FIG. 3 is a simplified diagram illustrating a call setup and event methodology used to compare overload techniques envisioned by the present invention to other techniques.

FIG. 4 are graphs illustrating average performance metrics versus call attempt rates for three different overload control techniques.

FIG. 5 is a graph illustrating inter-quartile ranges of fraction allowed versus call attempt rates for three different overload control techniques.

FIG. 6 are graphs illustrating the evolution of performance metrics (given as an average per second), after the third minute of operation, for three different overload control techniques.

FIG. 7 are graphs illustrating the evolution of performance metrics under a non-steady overload for three different overload control techniques.

FIG. 8 are graphs illustrating the evolution of performance metrics under a non-steady overload for alternatives of some of the techniques illustrated in FIG. 7.

DETAILED DESCRIPTION OF THE INVENTION

The present invention provides fast and robust methods and devices for controlling overload conditions. The inventive techniques of the present invention will be referred to herein as Acceptance Rate Occupancy (ARO) techniques. This name is derived from the fact that the inventive techniques are based on the use of a new value, called “acceptance rate” and are partly patterned after Occupancy. ARO provides the robustness of Occupancy but adds the ability to resolve overload conditions rapidly, while maintaining an acceptable level of performance. The present invention envisions a processor adapted to implement the aforementioned inventive ARO techniques.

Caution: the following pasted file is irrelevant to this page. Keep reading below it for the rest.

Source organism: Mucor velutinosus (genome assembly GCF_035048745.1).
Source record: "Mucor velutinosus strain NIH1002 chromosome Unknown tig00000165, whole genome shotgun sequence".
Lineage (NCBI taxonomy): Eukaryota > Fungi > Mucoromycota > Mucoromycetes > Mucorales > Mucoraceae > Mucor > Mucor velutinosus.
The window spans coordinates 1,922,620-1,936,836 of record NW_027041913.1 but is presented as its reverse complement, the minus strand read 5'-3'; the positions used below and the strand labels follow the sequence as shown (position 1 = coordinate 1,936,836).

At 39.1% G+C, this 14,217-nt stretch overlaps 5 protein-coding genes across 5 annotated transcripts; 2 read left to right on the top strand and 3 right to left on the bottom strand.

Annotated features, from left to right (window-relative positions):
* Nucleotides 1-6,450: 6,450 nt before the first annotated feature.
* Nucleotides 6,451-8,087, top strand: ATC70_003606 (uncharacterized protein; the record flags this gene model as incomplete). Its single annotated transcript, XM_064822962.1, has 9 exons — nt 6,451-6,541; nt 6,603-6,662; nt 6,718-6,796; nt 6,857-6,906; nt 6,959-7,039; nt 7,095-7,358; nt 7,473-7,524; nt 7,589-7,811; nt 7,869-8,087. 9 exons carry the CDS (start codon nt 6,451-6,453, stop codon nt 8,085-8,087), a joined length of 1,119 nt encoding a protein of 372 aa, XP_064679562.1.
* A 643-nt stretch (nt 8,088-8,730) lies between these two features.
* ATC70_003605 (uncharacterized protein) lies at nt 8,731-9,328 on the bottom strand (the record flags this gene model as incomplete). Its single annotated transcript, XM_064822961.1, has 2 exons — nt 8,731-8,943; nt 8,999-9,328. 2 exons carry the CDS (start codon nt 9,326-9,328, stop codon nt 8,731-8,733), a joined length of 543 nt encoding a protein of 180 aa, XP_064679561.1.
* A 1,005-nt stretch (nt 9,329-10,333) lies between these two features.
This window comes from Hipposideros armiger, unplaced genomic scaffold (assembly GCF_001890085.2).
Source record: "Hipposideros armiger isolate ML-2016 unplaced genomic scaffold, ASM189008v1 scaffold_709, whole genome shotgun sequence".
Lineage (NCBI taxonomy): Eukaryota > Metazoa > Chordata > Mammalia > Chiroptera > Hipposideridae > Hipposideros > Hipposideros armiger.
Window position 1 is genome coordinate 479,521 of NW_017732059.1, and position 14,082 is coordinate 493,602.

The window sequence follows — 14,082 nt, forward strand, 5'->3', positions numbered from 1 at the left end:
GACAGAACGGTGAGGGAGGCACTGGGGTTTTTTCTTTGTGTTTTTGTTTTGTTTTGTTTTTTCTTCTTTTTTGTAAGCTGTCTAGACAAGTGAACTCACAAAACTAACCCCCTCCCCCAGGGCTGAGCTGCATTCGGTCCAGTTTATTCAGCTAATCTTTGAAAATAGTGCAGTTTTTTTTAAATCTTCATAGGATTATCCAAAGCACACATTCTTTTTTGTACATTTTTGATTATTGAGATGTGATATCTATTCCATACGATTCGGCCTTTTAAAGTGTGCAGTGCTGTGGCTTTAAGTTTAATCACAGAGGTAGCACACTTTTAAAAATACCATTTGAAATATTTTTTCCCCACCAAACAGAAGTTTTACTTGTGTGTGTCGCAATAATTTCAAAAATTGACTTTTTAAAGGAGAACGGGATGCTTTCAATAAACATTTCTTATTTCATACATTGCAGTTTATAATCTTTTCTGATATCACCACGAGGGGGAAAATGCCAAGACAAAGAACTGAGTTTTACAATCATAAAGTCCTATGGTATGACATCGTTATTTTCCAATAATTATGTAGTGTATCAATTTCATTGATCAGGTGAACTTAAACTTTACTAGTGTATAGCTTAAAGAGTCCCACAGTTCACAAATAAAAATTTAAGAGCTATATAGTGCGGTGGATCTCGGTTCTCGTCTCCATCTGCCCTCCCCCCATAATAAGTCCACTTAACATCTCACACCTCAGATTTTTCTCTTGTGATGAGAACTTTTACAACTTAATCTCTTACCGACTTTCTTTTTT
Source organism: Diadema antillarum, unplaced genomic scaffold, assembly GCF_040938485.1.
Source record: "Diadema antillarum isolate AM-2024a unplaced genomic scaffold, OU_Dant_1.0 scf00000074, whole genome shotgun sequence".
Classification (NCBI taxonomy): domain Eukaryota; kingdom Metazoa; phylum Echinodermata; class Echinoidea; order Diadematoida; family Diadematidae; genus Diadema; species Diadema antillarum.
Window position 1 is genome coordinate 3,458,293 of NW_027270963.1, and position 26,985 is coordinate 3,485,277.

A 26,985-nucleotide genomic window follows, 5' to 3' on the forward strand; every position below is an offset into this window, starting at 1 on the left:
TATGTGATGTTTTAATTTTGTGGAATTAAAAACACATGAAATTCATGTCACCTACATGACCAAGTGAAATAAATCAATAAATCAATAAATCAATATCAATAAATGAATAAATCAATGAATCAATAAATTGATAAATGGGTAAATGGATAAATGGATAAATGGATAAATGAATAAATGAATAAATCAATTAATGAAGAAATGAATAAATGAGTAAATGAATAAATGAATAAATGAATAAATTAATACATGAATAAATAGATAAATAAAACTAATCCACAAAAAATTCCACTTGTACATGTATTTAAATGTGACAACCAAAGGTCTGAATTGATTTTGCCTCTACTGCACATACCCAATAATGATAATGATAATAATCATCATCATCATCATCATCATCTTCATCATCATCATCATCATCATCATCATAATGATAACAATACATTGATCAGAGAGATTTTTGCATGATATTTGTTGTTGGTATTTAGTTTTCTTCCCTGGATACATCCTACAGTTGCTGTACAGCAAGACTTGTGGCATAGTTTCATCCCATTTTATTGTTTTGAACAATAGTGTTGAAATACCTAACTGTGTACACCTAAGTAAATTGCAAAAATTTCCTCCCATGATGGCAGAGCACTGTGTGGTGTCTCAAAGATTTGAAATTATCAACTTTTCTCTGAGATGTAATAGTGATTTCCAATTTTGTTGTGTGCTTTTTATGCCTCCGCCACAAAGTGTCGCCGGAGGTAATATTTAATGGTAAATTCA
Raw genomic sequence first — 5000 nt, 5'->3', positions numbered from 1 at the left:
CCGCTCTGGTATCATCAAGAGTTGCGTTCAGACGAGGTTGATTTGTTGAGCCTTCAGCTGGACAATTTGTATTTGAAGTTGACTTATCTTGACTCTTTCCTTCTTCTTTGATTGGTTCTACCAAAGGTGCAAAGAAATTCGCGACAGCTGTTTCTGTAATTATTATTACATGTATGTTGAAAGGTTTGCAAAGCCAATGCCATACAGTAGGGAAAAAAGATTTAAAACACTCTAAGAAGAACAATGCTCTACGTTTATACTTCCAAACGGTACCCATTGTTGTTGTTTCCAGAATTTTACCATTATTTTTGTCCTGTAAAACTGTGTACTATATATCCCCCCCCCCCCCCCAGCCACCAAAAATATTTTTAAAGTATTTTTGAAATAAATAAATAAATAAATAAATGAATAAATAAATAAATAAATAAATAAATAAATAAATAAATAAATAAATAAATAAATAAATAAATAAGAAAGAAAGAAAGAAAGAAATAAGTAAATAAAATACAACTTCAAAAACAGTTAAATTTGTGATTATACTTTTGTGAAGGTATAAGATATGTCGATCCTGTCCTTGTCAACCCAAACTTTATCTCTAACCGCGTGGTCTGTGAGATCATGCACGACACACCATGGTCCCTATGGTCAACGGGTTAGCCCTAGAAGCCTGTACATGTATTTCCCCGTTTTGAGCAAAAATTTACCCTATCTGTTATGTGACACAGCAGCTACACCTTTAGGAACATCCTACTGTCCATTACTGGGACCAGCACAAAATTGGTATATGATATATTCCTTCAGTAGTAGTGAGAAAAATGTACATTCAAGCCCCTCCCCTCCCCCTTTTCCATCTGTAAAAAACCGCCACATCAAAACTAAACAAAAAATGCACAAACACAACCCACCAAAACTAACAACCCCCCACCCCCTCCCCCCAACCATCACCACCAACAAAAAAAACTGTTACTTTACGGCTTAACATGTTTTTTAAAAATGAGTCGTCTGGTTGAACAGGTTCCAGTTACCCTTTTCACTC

An ARO technique envisioned by the present invention makes use of two values: an occupancy value and an acceptance rate value. Acceptance rate is defined as the number of calls or service requests accepted to be processed during a given time interval. If accepted, a call or service request is eventually processed by the switch's processor.

In one embodiment of the present invention, an inventive ARO technique envisions the specification of a “target acceptance rate”. This target acceptance rate is then compared to an estimated, real-time acceptance rate that may be dynamically estimated by the processor.

In more detail, if αtarg represents a target acceptance rate for a switch and {circumflex over (α)}n an actual, estimated acceptance rate at a measurement time n (given by the average of the acceptance rates in the previous k measurement times or intervals), a feedback control function according to embodiments of the present invention can be defined as follows:

f ( n + 1 ) = { f min , ϕ n f n < f min 1 , ϕ n f n > 1 ϕ n f n , otherwise ( 2 )